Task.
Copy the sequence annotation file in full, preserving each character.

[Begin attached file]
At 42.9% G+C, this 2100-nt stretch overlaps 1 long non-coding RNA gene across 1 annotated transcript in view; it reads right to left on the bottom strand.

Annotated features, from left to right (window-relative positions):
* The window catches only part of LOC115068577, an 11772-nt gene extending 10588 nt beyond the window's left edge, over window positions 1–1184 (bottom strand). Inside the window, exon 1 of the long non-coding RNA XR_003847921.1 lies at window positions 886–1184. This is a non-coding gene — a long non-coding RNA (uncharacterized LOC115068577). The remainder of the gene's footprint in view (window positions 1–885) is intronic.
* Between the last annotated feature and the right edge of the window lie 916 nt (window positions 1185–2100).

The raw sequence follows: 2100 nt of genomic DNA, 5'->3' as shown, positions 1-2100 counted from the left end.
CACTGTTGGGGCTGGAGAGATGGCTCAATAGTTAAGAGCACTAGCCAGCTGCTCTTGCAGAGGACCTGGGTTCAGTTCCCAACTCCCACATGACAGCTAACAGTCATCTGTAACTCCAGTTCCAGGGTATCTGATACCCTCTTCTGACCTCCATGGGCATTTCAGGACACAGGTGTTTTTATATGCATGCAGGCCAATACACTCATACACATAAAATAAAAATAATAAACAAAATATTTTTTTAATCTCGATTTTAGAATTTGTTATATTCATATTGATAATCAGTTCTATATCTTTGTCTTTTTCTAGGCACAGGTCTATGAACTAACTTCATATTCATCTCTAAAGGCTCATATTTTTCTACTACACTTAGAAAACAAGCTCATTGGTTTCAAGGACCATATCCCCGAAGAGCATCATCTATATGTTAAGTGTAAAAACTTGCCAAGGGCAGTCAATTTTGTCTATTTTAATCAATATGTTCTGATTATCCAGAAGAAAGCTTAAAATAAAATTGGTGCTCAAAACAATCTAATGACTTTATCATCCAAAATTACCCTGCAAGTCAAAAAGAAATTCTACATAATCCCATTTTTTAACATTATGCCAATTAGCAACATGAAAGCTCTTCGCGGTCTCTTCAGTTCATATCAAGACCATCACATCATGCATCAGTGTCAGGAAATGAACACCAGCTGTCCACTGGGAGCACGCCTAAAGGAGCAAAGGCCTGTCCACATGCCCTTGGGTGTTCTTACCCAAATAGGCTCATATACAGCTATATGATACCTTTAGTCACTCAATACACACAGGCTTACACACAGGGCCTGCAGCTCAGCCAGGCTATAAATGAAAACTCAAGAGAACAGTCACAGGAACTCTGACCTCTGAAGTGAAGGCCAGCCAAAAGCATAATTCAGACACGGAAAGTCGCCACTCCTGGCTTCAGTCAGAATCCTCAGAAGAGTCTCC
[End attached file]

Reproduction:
At 42.9% G+C, this 2100-nt stretch overlaps 1 long non-coding RNA gene across 1 annotated transcript in view; it reads right to left on the bottom strand.

Annotated features, from left to right (window-relative positions):
* The window catches only part of LOC115068577, an 11772-nt gene extending 10588 nt beyond the window's left edge, over window positions 1–1184 (bottom strand). Inside the window, exon 1 of the long non-coding RNA XR_003847921.1 lies at window positions 886–1184. This is a non-coding gene — a long non-coding RNA (uncharacterized LOC115068577). The remainder of the gene's footprint in view (window positions 1–885) is intronic.
* Between the last annotated feature and the right edge of the window lie 916 nt (window positions 1185–2100).

The raw sequence follows: 2100 nt of genomic DNA, 5'->3' as shown, positions 1-2100 counted from the left end.
CACTGTTGGGGCTGGAGAGATGGCTCAATAGTTAAGAGCACTAGCCAGCTGCTCTTGCAGAGGACCTGGGTTCAGTTCCCAACTCCCACATGACAGCTAACAGTCATCTGTAACTCCAGTTCCAGGGTATCTGATACCCTCTTCTGACCTCCATGGGCATTTCAGGACACAGGTGTTTTTATATGCATGCAGGCCAATACACTCATACACATAAAATAAAAATAATAAACAAAATATTTTTTTAATCTCGATTTTAGAATTTGTTATATTCATATTGATAATCAGTTCTATATCTTTGTCTTTTTCTAGGCACAGGTCTATGAACTAACTTCATATTCATCTCTAAAGGCTCATATTTTTCTACTACACTTAGAAAACAAGCTCATTGGTTTCAAGGACCATATCCCCGAAGAGCATCATCTATATGTTAAGTGTAAAAACTTGCCAAGGGCAGTCAATTTTGTCTATTTTAATCAATATGTTCTGATTATCCAGAAGAAAGCTTAAAATAAAATTGGTGCTCAAAACAATCTAATGACTTTATCATCCAAAATTACCCTGCAAGTCAAAAAGAAATTCTACATAATCCCATTTTTTAACATTATGCCAATTAGCAACATGAAAGCTCTTCGCGGTCTCTTCAGTTCATATCAAGACCATCACATCATGCATCAGTGTCAGGAAATGAACACCAGCTGTCCACTGGGAGCACGCCTAAAGGAGCAAAGGCCTGTCCACATGCCCTTGGGTGTTCTTACCCAAATAGGCTCATATACAGCTATATGATACCTTTAGTCACTCAATACACACAGGCTTACACACAGGGCCTGCAGCTCAGCCAGGCTATAAATGAAAACTCAAGAGAACAGTCACAGGAACTCTGACCTCTGAAGTGAAGGCCAGCCAAAAGCATAATTCAGACACGGAAAGTCGCCACTCCTGGCTTCAGTCAGAATCCTCAGAAGAGTCTCC